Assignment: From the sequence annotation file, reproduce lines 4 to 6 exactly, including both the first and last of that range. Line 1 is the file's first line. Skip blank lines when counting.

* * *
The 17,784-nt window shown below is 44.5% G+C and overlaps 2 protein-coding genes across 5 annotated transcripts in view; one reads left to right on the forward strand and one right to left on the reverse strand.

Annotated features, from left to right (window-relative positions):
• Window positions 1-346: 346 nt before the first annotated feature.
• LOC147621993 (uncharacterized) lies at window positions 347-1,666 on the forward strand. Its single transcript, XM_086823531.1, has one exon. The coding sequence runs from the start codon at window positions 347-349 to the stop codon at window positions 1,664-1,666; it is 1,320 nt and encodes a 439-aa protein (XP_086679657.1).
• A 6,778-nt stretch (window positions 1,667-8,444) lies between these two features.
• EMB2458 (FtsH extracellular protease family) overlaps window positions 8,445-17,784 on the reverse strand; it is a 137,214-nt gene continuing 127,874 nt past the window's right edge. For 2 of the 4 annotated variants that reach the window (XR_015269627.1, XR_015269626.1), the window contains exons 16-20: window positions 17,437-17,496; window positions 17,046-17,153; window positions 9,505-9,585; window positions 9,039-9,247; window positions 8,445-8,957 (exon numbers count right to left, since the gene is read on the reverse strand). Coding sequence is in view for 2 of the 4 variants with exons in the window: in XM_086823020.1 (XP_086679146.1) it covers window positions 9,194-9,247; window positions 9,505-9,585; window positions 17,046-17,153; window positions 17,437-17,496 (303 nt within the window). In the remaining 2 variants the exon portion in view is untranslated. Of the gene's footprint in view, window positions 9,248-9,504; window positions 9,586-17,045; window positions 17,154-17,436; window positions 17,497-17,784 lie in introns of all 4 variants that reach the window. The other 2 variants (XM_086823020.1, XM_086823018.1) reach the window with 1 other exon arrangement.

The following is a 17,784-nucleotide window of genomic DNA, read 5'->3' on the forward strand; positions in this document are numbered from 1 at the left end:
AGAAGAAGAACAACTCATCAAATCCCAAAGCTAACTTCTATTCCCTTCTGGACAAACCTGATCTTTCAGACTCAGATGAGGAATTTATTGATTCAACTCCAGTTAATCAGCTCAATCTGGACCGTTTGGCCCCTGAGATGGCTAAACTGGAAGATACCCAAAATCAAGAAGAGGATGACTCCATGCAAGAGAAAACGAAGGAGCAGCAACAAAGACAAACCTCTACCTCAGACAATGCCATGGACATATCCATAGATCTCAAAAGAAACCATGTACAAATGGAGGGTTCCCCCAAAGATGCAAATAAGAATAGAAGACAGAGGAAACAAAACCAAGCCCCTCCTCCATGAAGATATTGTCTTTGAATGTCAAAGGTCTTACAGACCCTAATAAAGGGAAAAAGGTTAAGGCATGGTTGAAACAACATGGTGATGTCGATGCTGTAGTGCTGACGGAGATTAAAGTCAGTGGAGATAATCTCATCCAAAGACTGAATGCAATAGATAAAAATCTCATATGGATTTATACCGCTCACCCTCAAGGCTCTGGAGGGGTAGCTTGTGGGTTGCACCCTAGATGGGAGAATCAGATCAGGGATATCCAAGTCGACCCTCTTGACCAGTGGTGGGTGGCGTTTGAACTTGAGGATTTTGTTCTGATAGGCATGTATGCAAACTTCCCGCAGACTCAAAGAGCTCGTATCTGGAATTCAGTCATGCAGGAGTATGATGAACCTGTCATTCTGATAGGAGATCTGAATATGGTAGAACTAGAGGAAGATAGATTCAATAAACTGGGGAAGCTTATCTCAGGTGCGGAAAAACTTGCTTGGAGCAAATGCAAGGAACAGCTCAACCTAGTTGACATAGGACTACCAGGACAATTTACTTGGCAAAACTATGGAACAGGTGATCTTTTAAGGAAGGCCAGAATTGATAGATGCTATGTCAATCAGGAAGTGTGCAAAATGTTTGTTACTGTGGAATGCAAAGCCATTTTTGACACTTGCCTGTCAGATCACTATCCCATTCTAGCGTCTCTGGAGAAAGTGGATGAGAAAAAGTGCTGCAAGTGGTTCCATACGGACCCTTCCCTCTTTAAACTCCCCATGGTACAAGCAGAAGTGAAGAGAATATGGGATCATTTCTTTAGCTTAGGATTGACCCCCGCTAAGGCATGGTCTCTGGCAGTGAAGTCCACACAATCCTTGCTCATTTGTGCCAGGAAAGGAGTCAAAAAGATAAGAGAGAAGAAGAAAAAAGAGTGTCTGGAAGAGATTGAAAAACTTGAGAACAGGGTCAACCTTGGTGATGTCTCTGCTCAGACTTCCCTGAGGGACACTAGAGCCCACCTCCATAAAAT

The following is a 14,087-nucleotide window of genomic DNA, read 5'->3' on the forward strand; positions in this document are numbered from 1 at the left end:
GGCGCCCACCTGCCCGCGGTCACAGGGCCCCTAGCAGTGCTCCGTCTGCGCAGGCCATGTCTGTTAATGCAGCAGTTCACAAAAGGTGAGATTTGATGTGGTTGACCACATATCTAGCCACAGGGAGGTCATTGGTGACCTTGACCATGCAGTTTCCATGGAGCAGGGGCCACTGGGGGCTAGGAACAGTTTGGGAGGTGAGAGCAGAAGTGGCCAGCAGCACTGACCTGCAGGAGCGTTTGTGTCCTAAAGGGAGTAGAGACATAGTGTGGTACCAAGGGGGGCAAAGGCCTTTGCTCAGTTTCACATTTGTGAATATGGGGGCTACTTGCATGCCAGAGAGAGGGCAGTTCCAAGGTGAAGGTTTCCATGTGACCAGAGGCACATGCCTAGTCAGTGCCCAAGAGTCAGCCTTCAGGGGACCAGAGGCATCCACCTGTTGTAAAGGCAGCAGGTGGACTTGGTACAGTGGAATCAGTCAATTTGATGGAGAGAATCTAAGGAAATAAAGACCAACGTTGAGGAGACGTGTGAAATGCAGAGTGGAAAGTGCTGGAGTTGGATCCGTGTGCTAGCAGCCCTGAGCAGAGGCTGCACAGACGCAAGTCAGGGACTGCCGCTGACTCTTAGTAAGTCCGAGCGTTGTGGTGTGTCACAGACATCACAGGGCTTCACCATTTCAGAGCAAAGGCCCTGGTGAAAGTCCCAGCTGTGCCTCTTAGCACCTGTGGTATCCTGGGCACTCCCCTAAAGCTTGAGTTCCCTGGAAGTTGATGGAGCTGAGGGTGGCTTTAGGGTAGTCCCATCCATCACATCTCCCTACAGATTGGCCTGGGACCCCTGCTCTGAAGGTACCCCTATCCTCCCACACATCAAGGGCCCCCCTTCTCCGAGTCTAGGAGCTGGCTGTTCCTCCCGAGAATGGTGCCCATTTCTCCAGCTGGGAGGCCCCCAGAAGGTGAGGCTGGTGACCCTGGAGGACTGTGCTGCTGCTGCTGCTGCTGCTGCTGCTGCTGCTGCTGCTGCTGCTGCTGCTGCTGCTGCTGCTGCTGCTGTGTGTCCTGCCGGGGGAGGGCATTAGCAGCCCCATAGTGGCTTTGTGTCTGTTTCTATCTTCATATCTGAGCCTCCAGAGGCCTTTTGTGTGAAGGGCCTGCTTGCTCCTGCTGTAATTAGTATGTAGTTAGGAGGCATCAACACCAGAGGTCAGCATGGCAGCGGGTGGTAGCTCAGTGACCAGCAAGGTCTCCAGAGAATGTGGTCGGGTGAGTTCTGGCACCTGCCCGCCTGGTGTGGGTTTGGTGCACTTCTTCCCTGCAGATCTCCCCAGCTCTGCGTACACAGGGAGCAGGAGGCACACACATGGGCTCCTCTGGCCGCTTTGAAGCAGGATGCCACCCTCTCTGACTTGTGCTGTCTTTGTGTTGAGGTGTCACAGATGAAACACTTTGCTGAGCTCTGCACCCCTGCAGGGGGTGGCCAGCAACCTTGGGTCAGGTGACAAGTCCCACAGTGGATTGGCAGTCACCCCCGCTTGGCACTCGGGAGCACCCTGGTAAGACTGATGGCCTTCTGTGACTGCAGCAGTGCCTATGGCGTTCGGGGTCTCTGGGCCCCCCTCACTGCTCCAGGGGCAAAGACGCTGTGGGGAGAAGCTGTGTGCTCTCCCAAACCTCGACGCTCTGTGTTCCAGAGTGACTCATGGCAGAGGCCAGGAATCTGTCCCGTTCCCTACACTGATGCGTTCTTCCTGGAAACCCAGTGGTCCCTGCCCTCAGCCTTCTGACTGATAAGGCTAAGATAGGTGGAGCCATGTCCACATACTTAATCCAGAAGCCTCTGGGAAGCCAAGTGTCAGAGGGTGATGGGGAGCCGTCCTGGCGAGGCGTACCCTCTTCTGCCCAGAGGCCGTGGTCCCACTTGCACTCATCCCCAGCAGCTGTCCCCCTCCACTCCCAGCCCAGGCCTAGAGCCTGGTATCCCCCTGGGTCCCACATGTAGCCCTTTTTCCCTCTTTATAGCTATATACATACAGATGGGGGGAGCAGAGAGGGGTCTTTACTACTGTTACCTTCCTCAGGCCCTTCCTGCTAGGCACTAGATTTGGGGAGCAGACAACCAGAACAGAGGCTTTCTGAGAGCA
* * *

• LOC147621993 (uncharacterized) lies at window positions 347-1,666 on the forward strand. Its single transcript, XM_086823531.1, has one exon. The coding sequence runs from the start codon at window positions 347-349 to the stop codon at window positions 1,664-1,666; it is 1,320 nt and encodes a 439-aa protein (XP_086679657.1).
• A 6,778-nt stretch (window positions 1,667-8,444) lies between these two features.
• EMB2458 (FtsH extracellular protease family) overlaps window positions 8,445-17,784 on the reverse strand; it is a 137,214-nt gene continuing 127,874 nt past the window's right edge. For 2 of the 4 annotated variants that reach the window (XR_015269627.1, XR_015269626.1), the window contains exons 16-20: window positions 17,437-17,496; window positions 17,046-17,153; window positions 9,505-9,585; window positions 9,039-9,247; window positions 8,445-8,957 (exon numbers count right to left, since the gene is read on the reverse strand). Coding sequence is in view for 2 of the 4 variants with exons in the window: in XM_086823020.1 (XP_086679146.1) it covers window positions 9,194-9,247; window positions 9,505-9,585; window positions 17,046-17,153; window positions 17,437-17,496 (303 nt within the window). In the remaining 2 variants the exon portion in view is untranslated. Of the gene's footprint in view, window positions 9,248-9,504; window positions 9,586-17,045; window positions 17,154-17,436; window positions 17,497-17,784 lie in introns of all 4 variants that reach the window. The other 2 variants (XM_086823020.1, XM_086823018.1) reach the window with 1 other exon arrangement.